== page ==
Continental Pioneers Revolutionary New Disc Brakes For Electric Cars


One of the few ways EVs are going to change the automobile entirely.

The widespread adoption of the electric car is digging a few skeletons out of the internal combustion engine’s closet, including the fact that many components designed to work best on conventional cars aren’t as efficient as they can be for EVs. Take the brakes for example. With regenerative braking systems taking over some of the responsibility, an electric or hybrid car can make its pads and rotors last tens of thousands of miles more than on a gasoline-fed counterpart.

This is forcing some component producers to change how they do things. Parts supplier Continental is rethinking how electric powertrains will change the wheel and brake assembly in cars of the future. Part of the reason for this is that different usage parameters will force engineers to think of issues that could arise from more sparing use. Take the brakes for example. With much of the burden being shifted to the regenerative braking system, standard steel rotors can begin to corrode, which can put drivers in danger when the brakes are needed for emergency stops. To get around that issue, Continental has unveiled a concept wheel and brake assembly that it thinks could be a viable engineering solution.

You Might Also Like
7 Boring Carmakers That Were Once Cool
7 Boring Carmakers That Were Once Cool
Riding In Mad Mike's 800hp 'BadBul' Drift Mazda RX-8 Was Incredible
Riding In Mad Mike's 800hp 'BadBul' Drift Mazda RX-8 Was Incredible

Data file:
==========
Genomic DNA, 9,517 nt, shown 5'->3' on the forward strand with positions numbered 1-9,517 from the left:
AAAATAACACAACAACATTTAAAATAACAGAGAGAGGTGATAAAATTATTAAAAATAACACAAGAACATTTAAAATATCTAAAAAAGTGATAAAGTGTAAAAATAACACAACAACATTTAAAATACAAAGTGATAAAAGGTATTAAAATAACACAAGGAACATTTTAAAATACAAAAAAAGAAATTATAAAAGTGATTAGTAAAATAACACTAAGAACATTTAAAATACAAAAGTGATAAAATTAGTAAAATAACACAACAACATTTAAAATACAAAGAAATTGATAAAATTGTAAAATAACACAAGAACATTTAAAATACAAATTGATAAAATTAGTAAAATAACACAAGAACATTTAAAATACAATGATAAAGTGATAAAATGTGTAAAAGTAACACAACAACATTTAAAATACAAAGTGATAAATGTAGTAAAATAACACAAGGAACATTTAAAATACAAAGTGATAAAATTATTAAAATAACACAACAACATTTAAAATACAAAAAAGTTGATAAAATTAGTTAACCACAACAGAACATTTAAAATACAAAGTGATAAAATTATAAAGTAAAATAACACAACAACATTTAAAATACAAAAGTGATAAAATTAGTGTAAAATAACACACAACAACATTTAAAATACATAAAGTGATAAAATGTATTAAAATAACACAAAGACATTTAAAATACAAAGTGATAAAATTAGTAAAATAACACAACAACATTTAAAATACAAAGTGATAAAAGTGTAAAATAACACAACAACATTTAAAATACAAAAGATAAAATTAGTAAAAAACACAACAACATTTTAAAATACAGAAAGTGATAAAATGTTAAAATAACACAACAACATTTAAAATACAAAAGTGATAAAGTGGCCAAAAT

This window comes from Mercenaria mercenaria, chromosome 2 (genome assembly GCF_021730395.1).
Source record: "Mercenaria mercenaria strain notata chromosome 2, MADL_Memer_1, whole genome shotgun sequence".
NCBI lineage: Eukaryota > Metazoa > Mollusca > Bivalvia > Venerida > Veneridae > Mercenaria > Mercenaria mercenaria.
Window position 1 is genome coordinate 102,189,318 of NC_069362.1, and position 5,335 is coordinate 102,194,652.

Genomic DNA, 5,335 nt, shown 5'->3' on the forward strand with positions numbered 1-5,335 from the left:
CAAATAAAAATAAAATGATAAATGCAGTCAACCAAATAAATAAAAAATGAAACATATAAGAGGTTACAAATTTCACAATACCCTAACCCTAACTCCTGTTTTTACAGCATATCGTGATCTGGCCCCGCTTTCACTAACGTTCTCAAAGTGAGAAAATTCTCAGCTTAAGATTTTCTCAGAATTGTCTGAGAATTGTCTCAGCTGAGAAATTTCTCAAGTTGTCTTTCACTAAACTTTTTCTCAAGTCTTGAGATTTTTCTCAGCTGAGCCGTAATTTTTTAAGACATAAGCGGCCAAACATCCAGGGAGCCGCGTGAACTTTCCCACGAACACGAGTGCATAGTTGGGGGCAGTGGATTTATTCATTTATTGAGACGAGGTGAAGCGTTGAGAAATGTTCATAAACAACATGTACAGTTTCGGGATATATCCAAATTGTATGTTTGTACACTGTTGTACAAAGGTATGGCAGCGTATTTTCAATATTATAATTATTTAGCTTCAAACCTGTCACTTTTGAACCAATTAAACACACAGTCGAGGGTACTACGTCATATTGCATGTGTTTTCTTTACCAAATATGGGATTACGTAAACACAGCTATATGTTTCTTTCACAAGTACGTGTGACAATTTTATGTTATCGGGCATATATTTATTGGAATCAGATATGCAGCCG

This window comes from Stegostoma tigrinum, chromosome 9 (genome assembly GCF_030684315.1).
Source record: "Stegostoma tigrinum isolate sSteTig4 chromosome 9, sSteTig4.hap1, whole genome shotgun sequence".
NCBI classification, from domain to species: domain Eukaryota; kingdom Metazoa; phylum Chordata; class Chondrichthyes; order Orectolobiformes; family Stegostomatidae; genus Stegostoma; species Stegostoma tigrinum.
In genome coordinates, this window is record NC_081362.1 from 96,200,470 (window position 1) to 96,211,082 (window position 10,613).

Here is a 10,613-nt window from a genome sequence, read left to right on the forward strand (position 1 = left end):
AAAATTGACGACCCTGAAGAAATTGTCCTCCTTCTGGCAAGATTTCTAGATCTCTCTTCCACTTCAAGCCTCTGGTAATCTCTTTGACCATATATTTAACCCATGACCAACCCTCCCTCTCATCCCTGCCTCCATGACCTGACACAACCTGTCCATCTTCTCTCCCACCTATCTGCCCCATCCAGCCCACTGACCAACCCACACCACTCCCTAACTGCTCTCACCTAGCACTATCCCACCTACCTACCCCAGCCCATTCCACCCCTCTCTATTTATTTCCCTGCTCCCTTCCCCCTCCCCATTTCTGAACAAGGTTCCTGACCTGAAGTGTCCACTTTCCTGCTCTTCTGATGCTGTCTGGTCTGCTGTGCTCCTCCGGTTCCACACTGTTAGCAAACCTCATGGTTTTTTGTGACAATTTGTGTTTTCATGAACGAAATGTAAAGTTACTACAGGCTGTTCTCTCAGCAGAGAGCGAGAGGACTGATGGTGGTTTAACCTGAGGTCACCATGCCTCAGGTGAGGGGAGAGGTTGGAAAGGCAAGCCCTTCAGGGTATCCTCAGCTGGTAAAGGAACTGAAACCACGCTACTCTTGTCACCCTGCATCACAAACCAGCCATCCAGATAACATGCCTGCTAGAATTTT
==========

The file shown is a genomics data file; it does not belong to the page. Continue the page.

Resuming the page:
In this case, the wheel is broken into two parts, an aluminum carrier star that’s permanently bolted to the wheel hub, and a rim well that’s then bolted to the star. Continental breaks down the braking process itself. “The wheel brake is fastened to the wheel carrier of the axle and engages from the inside with an annular aluminum brake disk, which in turn is bolted to the carrier star. The internal brake permits a wide brake disk friction radius, since the space available in the wheel is optimally utilized.” Sounds confusing right? Continental’s diagram helps break it down better, but the important thing to take away is that the braking surface is on the inside of the rotor rather than outside of it.

This has the dual effect of lessening the overall weight of the assembly, preventing corrosion, making brake pad and wheel changes easier, and making it so that the disks aren’t subject to wear. See, not everything that’ll come out of this electric car revolution is going to be bad.

Jaguar XE 300 Sport And XE SV Project 8 Create Modern Art

Two vastly different sports sedans that share a common thread.

All-New Revolutionary Mazda3 Teased Ahead Of LA Reveal

Along with its game-changing sparkless ignition engine.

WatchThe Extraordinary Nissan GT-R50 Being Built By Hand

It’s all about bending sheet metal the old-fashioned way.

Here's How Aerodynamics Make The Lamborghini Aventador SVJ So Much Faster

Take a behind the scenes look at this amazing system.

Fake Lamborghini Murcielago SV Reverse-Engineered By Iran

The Chinese couldn’t have done it better.

Hennessey Trackhawk Is World's Quickest SUV

That's what a thousand horsepower will do for ya.

5 Things You Need To Know About The 2019 BMW X5

After driving the car for the first time, here are our key takeaways.

Watch The BMW M2 Competition Lap The Ring In 7:52

That was supercar territory not long ago.

Kim Jong-un Gets Classy With New Ride

So much for sanctions.

What's Hot

Related Cars

Starting MSRP

Related Reviews

2016 Tesla Model S Review: Easy To Love But Hard To Commit To
Test Drive
2016 Tesla Model S Review: Easy To Love But Hard To Commit To
2018 Tesla Model S Review
Model Overview
2018 Tesla Model S Review